Should the patient be admitted to hospital for end of life care?

Ideally, the patient should be cared for at home in such a situation. This can be made possible with specialist Palliative Care or Oncological support who provide all the care the patient needs at home. This is better than admitting the patient in a hospital because at home the patient will have more time to spend with friends and family, live in their own surroundings and are generally more comfortable. If a hospice is available, that is an alternative to being at home. If all such facilities are not available, hospital admission may be required.

If in hospital, should the patient be admitted in ICU?

For a patient with end stage cancer with no viable treatment options and needing end of life care, ICU care is usually not advisable. There will be no benefit of admission to ICU. If the patient is in ICU, a lot of tests and monitoring is needed which may not benefit the patient in any way under the circumstances and cause unnecessary discomfort.

Should the patient be resuscitated in the event of a cardiac arrest?

Cardiac or respiratory resuscitation involves procedures that are done when a person’s heart stops beating or stops breathing. These procedures are standard and are done in any patient who has such an event in the hospital or outside. They can be very invasive and could cause lot of discomfort to the patient. In most situations these can be beneficial and may save a patient’s life.

In patients with end stage cancer and one whose life expectancy is very limited, cardiac or respiratory resuscitation or ventilation is not advised as it is usually futile and does not cause any benefit but a lot of discomfort and pain to the patient. An advanced directive “not to resuscitate in the event of an arrest” can be made by the patient and their family beforehand so that such resuscitation is not attempted when the situation arises.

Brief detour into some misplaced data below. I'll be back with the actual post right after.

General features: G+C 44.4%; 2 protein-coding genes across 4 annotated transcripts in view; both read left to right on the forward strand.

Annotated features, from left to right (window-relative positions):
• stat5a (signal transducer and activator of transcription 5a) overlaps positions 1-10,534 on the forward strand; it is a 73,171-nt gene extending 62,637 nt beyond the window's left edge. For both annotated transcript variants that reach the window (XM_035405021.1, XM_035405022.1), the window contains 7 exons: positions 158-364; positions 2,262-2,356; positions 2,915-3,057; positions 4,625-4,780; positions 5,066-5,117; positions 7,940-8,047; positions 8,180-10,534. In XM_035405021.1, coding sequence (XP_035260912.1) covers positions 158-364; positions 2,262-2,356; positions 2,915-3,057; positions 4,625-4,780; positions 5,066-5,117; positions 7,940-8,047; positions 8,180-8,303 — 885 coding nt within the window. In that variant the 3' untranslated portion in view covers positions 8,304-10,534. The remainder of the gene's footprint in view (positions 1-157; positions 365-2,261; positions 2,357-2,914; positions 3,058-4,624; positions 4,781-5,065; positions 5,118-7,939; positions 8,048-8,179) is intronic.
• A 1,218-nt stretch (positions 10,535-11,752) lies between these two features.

Patients who are near end of life can have more specific symptoms such as restlessness, where they may appear restless, agitated, or confused. This restlessness is sometimes called as terminal restlessness. It can happen due to many reasons such as pain, constipation, not being able to pass urine, anxiety, fear etc. If such symptoms are present, they can be managed with medications given by the doctor.

Changes in breathing are commonly seen. Noisy breathing is common in patients nearing death. This is mainly due to build up of fluid in the throat that the patient is unable to clear, and this fluid makes a noise as the air goes in and out of the lung. This symptom can be very distressing to the family but usually does not cause any effect or danger to the patient. In patients who are close to death, the breathing can become irregular and infrequent.

Patients may lose control of their ability to pass urine or motion. They may develop either retention or incontinence of urine.

Dryness of the mouth is seen and as the patient is unable to moisten it due to being drowsy or too weak, giving small sips of water if the patient can swallow or moistening the mouth with sponge sticks can help. Water or any liquid should not be poured into the mouth if patient is not fully conscious or has difficulty with swallowing.

Most patients who are near death, are peaceful and pain free. In the minority of patients who are not, medications can be given to make the patient as comfortable as possible in that situation.

Pain control

When opioid pain killers are used, one dose level may not be enough. It is common for the dose of the medications to be changing regularly depending on the amount of pain present. This is called titration of dose. When morphine or its substitutes are used, they are started at a smaller dose and increased over time until a right dose is achieved to control the pain. Sometimes other medications may be added to opioids to achieve better control. If morphine is given and is ineffective, it does not necessarily mean that it is not effective. It may simply mean that the dose used is not enough. The doctor will then increase the dose. By using the titration method, it enables the patient to be on the least amount of an effective painkiller and to minimise the side effects. Most of the titrations and changes of medications can be done on an outpatient basis. When pain is complicated or severe and difficult to manage, admission to hospital is needed to get on top of it.